To dampen the chess spirits of the watching crowd still further Ivanchuk managed to lose on time in a position he had been – and perhaps was still – winning against Radjabov. It wasn’t that he was in desperate time trouble either. He took 1 minute and 38 seconds over his final move, simply forgetting about the clock.
Although the spoilsport Norwegian press and some busy calculators had announced that Magnus Carlsen would win on tiebreaks even if he lost and others won in the final round, we at least had pairings that promised some intrigue. Nepomniachtchi and Radjabov had White, while Carlsen was Black against one of the most feared wielders of the white pieces, Shakhriyar Mamedyarov.
The players didn’t disappoint, but after 54 moves Mamedyarov acknowledged defeat in his Carlsenesque attempt to exploit a slight but persistent advantage - making Carlsen the Champion with no need to resort to tiebreaks.
The draw fever spread to the top five boards, although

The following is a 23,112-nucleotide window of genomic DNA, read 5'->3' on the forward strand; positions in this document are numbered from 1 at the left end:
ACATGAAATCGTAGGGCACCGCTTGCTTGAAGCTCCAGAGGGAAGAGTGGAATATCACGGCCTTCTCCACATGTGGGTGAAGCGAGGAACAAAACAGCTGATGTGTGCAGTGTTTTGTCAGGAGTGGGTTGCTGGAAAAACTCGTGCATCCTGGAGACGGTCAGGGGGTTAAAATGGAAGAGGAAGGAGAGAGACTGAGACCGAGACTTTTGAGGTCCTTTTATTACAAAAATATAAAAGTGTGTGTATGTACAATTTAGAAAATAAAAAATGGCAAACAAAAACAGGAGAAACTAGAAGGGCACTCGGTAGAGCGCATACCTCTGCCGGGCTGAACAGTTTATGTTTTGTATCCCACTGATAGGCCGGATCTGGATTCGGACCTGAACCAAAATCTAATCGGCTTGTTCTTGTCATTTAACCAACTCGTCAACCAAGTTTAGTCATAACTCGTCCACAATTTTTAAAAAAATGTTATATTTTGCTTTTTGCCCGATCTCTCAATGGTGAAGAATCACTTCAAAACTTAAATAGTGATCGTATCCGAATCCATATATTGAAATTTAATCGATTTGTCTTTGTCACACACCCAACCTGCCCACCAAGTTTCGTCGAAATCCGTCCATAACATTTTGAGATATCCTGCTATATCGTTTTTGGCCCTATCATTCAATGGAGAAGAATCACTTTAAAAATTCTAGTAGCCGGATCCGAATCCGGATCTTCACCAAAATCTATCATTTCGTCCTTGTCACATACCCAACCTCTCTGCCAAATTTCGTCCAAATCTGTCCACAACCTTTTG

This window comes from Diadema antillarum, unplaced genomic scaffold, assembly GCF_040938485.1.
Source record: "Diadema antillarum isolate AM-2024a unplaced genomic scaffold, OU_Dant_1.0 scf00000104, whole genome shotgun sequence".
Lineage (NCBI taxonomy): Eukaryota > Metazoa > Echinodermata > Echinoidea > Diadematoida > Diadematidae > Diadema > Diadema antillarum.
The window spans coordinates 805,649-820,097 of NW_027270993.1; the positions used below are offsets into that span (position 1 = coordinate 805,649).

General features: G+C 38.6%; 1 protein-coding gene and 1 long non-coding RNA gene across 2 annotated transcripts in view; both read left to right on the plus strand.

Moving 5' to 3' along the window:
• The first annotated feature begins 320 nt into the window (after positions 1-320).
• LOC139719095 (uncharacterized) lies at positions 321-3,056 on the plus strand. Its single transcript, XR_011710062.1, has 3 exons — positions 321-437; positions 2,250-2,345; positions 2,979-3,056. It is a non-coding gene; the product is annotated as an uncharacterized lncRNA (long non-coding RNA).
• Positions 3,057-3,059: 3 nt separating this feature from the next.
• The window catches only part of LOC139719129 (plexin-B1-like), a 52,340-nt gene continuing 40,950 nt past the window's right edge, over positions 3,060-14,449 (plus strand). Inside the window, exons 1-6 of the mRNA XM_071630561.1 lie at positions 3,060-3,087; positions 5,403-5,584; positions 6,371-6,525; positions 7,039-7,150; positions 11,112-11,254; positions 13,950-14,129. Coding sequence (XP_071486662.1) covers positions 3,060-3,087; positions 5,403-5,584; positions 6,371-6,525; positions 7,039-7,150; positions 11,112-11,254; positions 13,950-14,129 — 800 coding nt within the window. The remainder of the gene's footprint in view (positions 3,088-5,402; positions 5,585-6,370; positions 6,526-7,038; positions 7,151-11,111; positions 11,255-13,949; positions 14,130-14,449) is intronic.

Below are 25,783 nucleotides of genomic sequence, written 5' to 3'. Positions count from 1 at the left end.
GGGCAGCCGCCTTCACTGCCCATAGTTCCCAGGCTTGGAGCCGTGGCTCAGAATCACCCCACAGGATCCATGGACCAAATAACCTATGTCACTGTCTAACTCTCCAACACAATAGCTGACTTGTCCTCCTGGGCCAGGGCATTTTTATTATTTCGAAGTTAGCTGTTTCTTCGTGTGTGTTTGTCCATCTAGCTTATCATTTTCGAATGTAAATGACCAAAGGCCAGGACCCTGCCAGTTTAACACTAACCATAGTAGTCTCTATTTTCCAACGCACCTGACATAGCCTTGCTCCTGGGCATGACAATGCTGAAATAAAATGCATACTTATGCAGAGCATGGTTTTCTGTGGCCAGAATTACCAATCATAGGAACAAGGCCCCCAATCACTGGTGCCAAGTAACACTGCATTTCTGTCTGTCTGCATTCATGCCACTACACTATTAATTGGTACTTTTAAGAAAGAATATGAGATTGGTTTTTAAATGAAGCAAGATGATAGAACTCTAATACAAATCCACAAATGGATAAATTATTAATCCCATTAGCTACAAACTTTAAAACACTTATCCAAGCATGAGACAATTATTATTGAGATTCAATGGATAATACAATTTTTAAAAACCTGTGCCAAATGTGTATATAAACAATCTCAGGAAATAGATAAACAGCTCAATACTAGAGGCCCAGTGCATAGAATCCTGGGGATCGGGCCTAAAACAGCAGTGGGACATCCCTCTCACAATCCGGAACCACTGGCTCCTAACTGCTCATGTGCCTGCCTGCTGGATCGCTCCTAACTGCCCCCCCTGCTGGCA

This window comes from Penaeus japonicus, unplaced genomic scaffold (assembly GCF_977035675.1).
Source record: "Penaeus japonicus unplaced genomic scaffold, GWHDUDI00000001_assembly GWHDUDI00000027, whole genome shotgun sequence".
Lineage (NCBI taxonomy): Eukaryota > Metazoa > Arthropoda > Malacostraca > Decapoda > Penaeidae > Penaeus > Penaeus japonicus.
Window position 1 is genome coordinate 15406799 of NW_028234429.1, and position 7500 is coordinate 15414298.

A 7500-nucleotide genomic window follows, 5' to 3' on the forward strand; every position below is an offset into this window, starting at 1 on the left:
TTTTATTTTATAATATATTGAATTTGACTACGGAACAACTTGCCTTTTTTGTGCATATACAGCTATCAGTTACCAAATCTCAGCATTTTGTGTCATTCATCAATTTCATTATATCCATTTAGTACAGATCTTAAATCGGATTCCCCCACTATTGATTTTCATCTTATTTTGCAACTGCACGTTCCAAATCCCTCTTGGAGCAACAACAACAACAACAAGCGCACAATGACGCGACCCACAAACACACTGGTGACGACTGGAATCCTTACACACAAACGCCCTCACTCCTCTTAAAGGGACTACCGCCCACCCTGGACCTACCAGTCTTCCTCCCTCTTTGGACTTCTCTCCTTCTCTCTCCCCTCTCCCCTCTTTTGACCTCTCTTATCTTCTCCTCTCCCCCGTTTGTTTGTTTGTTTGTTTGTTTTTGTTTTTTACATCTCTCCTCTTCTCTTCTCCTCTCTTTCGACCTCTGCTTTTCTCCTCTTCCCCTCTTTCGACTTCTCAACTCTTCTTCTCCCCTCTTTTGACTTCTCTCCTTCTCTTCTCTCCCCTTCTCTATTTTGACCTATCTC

Vladimir Kramnik was left kicking himself once more.
37.Qe5!! (the g6-knight is pinned) would have left Dmitry Bocharov dead and buried, since after 37…exf5 38.Qe8+ Kg7 39.Qxd7 none of Black’s threats can alter the outcome of the game, with Qa4 always an option to keep an eye on the c2-pawn and the potential d1-queening square.
So after 1,183 games the final standings at the top looked as followed:
There’s no rest for the players, though, as the time control simply speeds up as the World Blitz Championship starts at the same time on Tuesday. Nepomniachtchi was asked who he expects to challenge:
I’ll try to do my best because last year I had some really good chances to become champion, but I got really tired in the end and maybe I only scored 1.5 out of the last three rounds. Meanwhile Magnus scored 3/3, so that was a big difference, but in general there are so many strong blitz players here besides us two – our French friend, Maxime, is always dangerous in blitz, Chucky is a really great player, so I really think that everything can happen. It depends really on the condition. If you sleep well, if you eat well and you’re in a good mood, you can win every game in blitz. That’s the way I think about it.
Magnus took those words to heart as he prepared with Peter Heine Nielsen
You can rewatch the whole day's action, including a press conference with Carlsen and Nepomniachtchi at the end, below: